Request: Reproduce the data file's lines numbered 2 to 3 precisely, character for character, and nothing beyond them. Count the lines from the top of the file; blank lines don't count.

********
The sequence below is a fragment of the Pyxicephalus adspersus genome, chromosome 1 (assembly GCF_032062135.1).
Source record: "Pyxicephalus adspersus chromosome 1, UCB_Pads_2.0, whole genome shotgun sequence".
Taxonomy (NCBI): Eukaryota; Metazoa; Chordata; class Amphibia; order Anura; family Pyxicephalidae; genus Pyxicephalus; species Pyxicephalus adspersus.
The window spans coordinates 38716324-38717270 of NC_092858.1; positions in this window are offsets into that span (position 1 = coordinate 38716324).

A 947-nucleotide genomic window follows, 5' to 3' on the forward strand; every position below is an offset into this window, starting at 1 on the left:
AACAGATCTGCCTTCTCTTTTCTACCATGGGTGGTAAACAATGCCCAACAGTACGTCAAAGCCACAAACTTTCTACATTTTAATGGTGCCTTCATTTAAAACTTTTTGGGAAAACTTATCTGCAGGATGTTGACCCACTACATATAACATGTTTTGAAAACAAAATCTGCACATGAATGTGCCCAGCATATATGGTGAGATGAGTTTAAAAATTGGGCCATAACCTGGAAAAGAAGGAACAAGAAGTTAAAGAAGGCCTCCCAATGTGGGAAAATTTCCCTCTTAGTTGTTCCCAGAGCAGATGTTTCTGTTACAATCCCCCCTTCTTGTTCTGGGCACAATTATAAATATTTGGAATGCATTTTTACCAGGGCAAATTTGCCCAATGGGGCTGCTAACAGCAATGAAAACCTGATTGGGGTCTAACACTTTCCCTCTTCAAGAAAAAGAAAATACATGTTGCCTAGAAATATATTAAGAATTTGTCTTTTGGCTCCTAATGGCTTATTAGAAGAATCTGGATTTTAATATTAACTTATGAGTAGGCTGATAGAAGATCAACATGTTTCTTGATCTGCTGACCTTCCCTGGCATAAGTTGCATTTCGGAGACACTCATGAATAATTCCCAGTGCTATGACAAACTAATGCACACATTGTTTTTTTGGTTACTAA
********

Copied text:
Source record: "Pyxicephalus adspersus chromosome 1, UCB_Pads_2.0, whole genome shotgun sequence".
Taxonomy (NCBI): Eukaryota; Metazoa; Chordata; class Amphibia; order Anura; family Pyxicephalidae; genus Pyxicephalus; species Pyxicephalus adspersus.